I had an issue lately where a new subdomain I’d added for a site wasn’t accessible. Trying to debug it, when I ran nslookup sub.example.com my.webhost.dns it returned the correct IP address of the server where the subdomain was meant to be pointing. But when I ran nslookup sub.example.com 188.8.131.52 (that’s Google’s DNS server) then it couldn’t find the domain.
Eventually I tracked down the problem, and it was something very simple. The domain wasn’t actually set to use my webhost’s DNS servers. Instead I had it configured to use CloudFlare’s DNS servers.
So if you have this problem, make sure you double-check that the DNS server(s) you’re updating are actually set as the primary DNS servers for the domain. It might seem obvious, but it’s easy to overlook (at least it was for me!)
I had a problem recently where Nginx wasn’t gzipping responses, despite having the necessary lines in my nginx.conf. In looking for a solution, I found quite a few posts covering various reasons why gzip might not be working. But none that fitted my case.
So, I thought I might as well share what the problem / solution was in my case, plus the other reasons why Nginx may not be gzipping files. Hopefully this will be helpful to anyone else trying to figure out why their Nginx gzip configuration isn’t working.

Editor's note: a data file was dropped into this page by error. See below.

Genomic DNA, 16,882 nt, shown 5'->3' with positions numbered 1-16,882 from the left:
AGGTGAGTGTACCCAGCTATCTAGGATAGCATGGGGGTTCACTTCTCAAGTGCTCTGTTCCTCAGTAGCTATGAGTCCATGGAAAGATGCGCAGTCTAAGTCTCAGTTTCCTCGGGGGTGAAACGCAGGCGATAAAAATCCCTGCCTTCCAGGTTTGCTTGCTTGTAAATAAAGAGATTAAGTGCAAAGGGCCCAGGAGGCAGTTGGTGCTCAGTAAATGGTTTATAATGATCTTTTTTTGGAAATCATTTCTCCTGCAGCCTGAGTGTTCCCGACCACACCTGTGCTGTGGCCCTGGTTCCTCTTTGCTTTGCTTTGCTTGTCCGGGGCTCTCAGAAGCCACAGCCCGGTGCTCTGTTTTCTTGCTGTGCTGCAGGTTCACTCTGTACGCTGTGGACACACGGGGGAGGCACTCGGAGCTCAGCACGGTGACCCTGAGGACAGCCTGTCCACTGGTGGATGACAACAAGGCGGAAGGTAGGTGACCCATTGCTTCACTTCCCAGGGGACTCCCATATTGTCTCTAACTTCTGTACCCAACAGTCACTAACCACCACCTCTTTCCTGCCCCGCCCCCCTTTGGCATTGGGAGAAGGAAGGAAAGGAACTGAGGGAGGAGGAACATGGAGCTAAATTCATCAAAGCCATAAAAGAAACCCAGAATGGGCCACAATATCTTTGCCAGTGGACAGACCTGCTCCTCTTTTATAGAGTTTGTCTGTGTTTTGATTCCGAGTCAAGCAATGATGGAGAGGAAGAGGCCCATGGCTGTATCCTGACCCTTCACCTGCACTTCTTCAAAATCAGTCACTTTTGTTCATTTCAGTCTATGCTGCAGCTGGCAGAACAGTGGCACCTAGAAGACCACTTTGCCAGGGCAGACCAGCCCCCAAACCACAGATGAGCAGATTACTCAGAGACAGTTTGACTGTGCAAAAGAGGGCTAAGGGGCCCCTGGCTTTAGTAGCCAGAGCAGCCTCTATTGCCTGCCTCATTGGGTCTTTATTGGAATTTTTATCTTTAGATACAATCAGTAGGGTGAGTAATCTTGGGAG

So the solution here is just to ensure you include all mime types you want gzipped after the gzip_types directive.
This was what the problem was in my case. By default, Nginx will only gzip responses where the HTTP version being used is 1.1 or greater. This will be the case for nearly all browsers, but the problem comes when you have a proxy in front of your Nginx instance.
So the browser was sending the request using HTTP1.1, the frontend Nginx was receiving the request, then proxying it to my backend Nginx using HTTP1.0. My backend Nginx saw the HTTP version didn’t match the minimum gzip default of 1.1 and so sent back the response unzipped.
In this case you either need to update the proxy_http_version directive of the proxying server to use 1.1. Or you need to set the gzip_http_version to 1.0 in your config.
I think this is likely to be a rather unusual situation, but I found it described here: nginx gzip enabled but not not gzipping. Basically they had some security software installed on the client machine they were testing from. This software was deflating and inspecting all requests before they were sent on to the browser.
The same thing could happen if there was a proxy between you and the server that deflates any gzipped responses before sending them on to you. But I think it would be very rare to have proxy configured like that.
There could also be other reasons why Nginx might not be gzipping responses. For example, it could be you’re using a gzip_disable directive that matches. Or you have gzip off; somewhere later in your config. But I think the items above are likely to be the main reasons why Nginx isn’t (or looks like it isn’t) gzipping files when it should be.